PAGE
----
I am back with another book review post. I read this book over the Christmas holidays but it is quite short so I read it once again just the other day and really wanted to share it here on the blog.
This book recounts snippets of the playwright Alan Bennett’s life from 1974 to 1989, during which time a homeless elderly woman named Miss Shepherd moved her bright yellow broken-down van into his driveway. Despite the fact that he wasn’t too keen on her staying for long, she ends up living there for 15 years.
In 2015, this book was adapted into a film of the same name starring Alex Jennings as Alan Bennett and Dame Maggie Smith as Miss Shepherd. Dame Maggie Smith was bloomin’ brilliant in the role and makes the peculiar Miss Shepherd likeable despite her sassiness. The real Alan Bennett even makes a cameo appearance in the film as himself, which is neat.
‘I ran into a snake this afternoon,’ Miss Shepherd said. ‘It was coming up Parkway. It was a long, grey snake – a boa constrictor, possibly. It looked poisonous. It was keeping close to the wall and seemed to know its way. I’ve a feeling it may have been heading for the van.’ I was relieved that on this occasion she didn’t demand that I ring the police, as she regularly did if anything out of the ordinary occurred. Perhaps this was too out of the ordinary (though it turned out the pet shop in Parkway had been broken into the previous night, so she may have seen a snake). She brought her mug over and I made her a drink, which she took back to the van. ‘I thought I’d better tell you,’ she said, ‘just to be on the safe side. I’ve had some close shaves with snakes.’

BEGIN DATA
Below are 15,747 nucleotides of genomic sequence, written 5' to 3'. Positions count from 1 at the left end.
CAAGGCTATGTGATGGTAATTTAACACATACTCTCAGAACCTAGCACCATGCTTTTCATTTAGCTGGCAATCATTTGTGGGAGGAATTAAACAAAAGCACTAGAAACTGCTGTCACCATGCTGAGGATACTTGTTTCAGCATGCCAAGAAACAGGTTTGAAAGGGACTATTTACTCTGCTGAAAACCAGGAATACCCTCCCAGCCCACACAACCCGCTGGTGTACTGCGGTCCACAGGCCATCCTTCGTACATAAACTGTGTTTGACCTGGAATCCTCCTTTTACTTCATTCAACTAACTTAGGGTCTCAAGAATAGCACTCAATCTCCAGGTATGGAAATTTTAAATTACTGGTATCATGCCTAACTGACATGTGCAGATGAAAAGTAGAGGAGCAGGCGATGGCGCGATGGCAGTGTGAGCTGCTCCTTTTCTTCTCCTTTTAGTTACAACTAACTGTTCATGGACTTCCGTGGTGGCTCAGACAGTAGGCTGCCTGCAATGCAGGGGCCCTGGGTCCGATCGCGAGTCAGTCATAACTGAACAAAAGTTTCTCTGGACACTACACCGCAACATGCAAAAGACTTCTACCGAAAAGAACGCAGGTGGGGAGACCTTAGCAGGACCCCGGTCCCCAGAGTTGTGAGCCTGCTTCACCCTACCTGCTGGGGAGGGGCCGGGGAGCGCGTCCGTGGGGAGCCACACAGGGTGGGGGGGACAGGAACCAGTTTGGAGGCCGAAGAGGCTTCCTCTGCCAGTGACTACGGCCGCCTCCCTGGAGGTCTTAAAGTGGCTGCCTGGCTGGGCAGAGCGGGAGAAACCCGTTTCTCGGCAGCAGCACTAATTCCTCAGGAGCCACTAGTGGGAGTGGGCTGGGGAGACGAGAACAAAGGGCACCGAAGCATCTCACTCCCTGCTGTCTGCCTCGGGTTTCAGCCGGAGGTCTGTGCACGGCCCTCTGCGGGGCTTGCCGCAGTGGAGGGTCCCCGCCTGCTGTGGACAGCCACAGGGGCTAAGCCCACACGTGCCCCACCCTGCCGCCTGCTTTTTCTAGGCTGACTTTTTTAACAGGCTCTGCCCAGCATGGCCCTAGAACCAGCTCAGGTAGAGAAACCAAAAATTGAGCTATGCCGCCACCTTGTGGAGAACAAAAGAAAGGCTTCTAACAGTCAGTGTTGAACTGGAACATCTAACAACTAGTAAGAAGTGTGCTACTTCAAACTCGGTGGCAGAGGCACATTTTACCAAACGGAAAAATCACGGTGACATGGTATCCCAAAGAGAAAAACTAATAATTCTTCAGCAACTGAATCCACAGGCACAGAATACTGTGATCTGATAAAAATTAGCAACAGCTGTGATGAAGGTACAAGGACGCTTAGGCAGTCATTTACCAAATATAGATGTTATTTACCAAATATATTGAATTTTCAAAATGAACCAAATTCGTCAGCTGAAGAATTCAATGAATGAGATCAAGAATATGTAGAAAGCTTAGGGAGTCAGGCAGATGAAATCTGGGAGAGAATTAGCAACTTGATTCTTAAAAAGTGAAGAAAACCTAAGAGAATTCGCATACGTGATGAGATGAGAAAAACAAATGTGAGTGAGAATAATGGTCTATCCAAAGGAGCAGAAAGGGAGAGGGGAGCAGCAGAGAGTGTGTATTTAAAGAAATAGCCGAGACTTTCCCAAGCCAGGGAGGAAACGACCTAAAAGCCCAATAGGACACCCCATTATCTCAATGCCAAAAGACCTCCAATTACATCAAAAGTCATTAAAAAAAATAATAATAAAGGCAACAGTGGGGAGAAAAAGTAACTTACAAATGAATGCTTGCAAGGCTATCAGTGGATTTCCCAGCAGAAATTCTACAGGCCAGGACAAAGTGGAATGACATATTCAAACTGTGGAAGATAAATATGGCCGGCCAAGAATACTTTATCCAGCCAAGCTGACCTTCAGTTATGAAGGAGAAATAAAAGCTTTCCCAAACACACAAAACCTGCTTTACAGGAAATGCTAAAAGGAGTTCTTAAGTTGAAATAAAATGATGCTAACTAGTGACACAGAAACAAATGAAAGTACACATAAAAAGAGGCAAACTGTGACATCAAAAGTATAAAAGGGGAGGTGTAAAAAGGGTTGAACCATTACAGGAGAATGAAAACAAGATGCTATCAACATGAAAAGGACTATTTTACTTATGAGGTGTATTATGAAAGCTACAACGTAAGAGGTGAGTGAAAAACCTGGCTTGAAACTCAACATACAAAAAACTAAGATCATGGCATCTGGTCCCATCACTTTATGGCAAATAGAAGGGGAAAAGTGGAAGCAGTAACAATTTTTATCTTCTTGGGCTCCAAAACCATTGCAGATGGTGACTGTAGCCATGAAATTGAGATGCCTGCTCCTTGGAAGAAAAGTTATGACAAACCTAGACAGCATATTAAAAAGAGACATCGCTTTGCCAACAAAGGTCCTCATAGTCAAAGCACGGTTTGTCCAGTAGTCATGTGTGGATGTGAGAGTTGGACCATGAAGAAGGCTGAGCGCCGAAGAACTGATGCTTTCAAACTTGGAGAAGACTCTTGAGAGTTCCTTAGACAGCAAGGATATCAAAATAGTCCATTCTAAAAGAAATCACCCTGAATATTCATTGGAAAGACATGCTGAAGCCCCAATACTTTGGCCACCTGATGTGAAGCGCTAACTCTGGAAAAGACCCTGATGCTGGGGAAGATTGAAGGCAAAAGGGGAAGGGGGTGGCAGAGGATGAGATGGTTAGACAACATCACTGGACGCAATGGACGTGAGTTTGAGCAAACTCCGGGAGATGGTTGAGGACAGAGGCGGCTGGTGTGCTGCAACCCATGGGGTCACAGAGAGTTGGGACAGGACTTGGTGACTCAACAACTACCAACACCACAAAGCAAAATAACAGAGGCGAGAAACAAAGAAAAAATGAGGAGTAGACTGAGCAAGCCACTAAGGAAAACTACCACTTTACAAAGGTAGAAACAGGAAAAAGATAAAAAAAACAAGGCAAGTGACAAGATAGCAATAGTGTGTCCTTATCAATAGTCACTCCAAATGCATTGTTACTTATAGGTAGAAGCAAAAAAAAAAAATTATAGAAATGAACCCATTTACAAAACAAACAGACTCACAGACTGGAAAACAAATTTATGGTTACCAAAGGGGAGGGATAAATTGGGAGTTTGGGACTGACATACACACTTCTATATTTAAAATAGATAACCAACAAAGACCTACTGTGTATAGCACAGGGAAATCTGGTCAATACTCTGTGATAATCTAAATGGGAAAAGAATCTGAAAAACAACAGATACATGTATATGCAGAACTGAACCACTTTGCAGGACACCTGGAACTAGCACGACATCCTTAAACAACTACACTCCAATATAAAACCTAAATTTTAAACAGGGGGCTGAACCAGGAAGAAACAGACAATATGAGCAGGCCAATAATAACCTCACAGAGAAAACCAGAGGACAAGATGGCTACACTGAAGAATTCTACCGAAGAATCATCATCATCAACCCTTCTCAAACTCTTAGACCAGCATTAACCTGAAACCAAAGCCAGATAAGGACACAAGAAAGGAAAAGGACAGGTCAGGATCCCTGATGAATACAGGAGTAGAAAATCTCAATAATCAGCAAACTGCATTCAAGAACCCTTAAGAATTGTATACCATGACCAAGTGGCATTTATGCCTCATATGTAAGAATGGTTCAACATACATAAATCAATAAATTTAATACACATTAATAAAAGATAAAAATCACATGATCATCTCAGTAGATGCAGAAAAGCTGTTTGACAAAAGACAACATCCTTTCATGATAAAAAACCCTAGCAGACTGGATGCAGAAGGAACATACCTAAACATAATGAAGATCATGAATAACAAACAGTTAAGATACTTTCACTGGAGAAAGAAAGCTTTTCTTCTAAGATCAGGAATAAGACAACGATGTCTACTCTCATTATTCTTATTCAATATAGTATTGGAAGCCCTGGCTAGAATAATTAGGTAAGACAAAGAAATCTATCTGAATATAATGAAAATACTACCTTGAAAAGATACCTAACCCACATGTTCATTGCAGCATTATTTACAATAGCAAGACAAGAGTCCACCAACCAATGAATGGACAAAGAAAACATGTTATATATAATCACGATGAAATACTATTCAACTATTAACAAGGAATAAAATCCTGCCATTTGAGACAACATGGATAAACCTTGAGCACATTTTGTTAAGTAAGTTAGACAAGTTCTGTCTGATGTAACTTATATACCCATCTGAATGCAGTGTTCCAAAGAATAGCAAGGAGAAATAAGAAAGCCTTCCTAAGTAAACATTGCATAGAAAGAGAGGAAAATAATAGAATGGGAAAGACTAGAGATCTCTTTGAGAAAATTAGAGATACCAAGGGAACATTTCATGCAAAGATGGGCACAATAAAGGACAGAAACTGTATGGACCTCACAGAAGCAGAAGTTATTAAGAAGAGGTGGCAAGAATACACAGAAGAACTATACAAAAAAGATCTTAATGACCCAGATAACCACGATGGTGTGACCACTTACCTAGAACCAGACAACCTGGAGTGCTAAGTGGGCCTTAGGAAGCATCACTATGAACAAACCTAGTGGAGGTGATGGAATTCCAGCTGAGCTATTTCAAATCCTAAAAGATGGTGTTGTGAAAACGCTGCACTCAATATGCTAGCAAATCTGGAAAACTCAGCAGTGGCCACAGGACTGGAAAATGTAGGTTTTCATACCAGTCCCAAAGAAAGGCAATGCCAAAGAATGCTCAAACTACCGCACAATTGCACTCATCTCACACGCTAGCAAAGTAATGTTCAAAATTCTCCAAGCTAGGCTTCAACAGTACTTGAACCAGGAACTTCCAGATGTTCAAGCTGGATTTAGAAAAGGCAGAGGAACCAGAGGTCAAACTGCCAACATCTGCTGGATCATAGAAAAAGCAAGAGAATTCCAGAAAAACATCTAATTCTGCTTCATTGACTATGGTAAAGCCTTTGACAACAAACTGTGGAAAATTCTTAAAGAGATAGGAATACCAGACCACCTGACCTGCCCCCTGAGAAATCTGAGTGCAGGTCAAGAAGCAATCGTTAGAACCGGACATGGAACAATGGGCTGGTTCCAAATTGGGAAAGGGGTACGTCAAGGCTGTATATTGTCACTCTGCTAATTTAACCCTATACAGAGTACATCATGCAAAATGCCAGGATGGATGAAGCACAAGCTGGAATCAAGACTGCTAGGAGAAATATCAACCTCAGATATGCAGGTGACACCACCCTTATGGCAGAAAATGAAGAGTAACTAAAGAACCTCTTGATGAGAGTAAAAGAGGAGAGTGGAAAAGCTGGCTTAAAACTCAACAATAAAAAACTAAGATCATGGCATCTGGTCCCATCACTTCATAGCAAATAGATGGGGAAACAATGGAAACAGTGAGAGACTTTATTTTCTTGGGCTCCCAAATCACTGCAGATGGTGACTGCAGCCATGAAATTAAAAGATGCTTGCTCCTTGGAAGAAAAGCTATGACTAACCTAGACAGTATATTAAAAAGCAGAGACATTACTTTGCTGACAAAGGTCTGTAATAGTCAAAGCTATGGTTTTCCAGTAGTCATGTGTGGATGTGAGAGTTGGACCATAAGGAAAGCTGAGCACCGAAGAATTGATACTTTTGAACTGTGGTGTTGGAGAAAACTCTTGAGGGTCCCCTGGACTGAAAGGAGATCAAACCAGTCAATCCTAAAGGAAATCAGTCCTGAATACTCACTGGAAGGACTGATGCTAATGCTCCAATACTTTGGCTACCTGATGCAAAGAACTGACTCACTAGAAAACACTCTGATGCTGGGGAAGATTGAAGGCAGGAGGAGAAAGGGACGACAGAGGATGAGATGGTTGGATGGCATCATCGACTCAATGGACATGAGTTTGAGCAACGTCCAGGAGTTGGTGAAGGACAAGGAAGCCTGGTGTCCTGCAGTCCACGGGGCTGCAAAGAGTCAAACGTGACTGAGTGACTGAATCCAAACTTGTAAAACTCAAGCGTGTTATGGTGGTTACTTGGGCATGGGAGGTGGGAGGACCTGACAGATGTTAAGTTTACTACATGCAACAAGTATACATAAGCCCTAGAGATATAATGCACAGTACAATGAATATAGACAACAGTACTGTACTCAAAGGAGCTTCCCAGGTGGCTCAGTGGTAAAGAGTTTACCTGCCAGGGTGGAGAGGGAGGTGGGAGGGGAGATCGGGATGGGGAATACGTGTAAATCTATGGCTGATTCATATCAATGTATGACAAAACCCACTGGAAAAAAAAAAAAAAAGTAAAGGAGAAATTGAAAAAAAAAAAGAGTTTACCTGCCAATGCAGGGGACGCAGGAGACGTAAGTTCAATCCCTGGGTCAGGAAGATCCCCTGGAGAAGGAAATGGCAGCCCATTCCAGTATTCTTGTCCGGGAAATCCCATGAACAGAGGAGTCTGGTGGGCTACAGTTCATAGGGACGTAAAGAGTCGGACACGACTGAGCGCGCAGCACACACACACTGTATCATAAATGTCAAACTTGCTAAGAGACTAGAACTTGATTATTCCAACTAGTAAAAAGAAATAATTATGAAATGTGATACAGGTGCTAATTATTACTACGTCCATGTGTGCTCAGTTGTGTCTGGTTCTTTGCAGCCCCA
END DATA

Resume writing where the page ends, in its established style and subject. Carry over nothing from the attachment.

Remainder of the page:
What I Loved Most
This is such a quirky and lovely story about how two people enter each other’s lives and become more important to one another than either thought possible, and Alan Bennett narrates it with such subtle, wry humourous observations.
What I Loved Least
I committed the bookworm no-no of seeing the movie before reading the book, but I absolutely loved the film, and was slightly disappointed that the book was not longer. Surely 15 years with Miss Shepherd living in the driveway resulted in more than 100 pages of stories.
One seldom was able to do her a good turn without some thoughts of strangulation.
Her grave in the Islington St Pancras Cemetary is scarcely less commodious than the narrow space she slept in the previous twenty years. It is unmarked, but I think as someone so reluctant to admit her name or divulge any information about herself, she would not have been displeased by that.
This is such a touching, delightful story, and one I would recommend to anyone and everyone. Plus, the film adaptation was amazing and worth seeing (and that says something given most bookworms are wary of adaptations).
What have you been reading lately???